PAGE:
As you can imagine there are large collections of barkcloth in museums ranging in date from the early nineteenth century up to the present day. Also called Tapa cloth, they are important culturally, symbolically and historically, but are often collected for their sheer decorative appeal.

Mounting with Magnets

Barkcloth has long been a challenge to mount in museums due to its wide variety and difficulty of fitting it within standard mounting museum methods. For one, is it a textile or paper? Actually, neither of these fully describe the nature of this material. Conservators have in the past generally mounted barkcloth as though it was a textile, using Velcro, sleeves for rods, hinges or even Plexiglas clips in an attempt to find a suitable method to support these widely varied materials.

As one can imagine the possibilities of using magnets is now an increasingly viable option. What has become clear in researching magnetic systems for mounting barkcloth with magnets, however, is that few systems have been published. The few systems that have been published do not fully describe the system such that could be fully reproduced.

Part of the reason to visit Monique Pullman at the British Museum was to see she how she has mounted barkcloth in their collection. She showed me a method were she attached a 'magnetic' stainless steel sheet to a Tycore (honeycomb archival paper board) mount. The full mount was covered with flannel and display fabric (for information about 'magnetic' stainless steel see our recent post 'What is magnetized stainless steel?'). The fabric-covered, disc-shaped N42 grade magnets were positioned along the upper and side edges of the barkcloth, as shown below. The outer surface of the magnets were covered with toned Japanese tissue paper (more can be read about camouflage of magnets by reading 'How do I camouflage my magnets?').

Cross-section of the magnetic mounting system used by Monique Pullman and the British Museum (left);
Schematic showing the location of the individual disc-shaped magnets along the upper and side edges.

Monique Pullman's mock-up board for her
magnetic system for mounting Barkcloth.

This is only one of the many variations of magnetic mounting systems that have been used and that I have documented. A summary of all of the systems found at this time is that they are all 'point-fasteners', in essence where single individual magnets, either disc- or block-shaped, are used with a receiving metal.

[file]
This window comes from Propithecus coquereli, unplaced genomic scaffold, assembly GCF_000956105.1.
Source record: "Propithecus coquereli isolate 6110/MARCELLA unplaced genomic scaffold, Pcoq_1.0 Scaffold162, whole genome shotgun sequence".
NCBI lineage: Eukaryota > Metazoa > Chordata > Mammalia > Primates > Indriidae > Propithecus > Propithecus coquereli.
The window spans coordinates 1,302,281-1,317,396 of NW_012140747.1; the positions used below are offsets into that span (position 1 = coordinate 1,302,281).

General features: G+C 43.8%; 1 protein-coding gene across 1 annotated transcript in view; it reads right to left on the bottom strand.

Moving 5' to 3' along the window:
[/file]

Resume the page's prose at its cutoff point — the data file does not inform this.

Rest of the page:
In studying the magnetic systems used, I have been interested in the spacing and location of the individual magnets, the weight and thickness of the barkcloth, the grade, size and shape of the magnet, as well as the type and gauge of the receiving side metal or the ferromagnetic material, whether stainless steel or steel. All of these details are important to gather in order to replicate the mounting system or to even develop a possible 'rule of thumb' to mount an artifact as varied as barkcloth.

In my forthcoming book, Magnetic Mounting in Art Conservation and Museums, many magnetic mounting systems are illustrated to mount barkcloth and other types of collections -- with an attempt to present systems that can offer solutions to meet the variety of types of cloths that can be found in museums.

[1] Nicholas Thomas and Jonathan Watkins. Tapa: Barkcloth Paintings from the Pacific. Exhibition Catalogue, Ikon Gallery, Birmingham, UK. 2013.

Additional Resources
Kimberly Adams. World in Progress: Modern Bark cloth in Uganda. Deutsche Welle. (2016-01-27). 2016-01-28.

Margot M. Wright (ed.). Barkcloth: Aspects of preparation, use,deterioration, conservation and display, 96-111. London: Archetype Publications. 2007.
Peter Mesenhöller and Annemarie Stauffer (eds.).  Made in Oceana: Proceedings of the International Symposium on Social and Cultural Meanings and Presentation of Oceanic Tapa. 117-28. Newcastle on Tyne, Cambridge Scholars Publishing. 2014.

UNESCO. Bark Cloth Making in Uganda. 2005.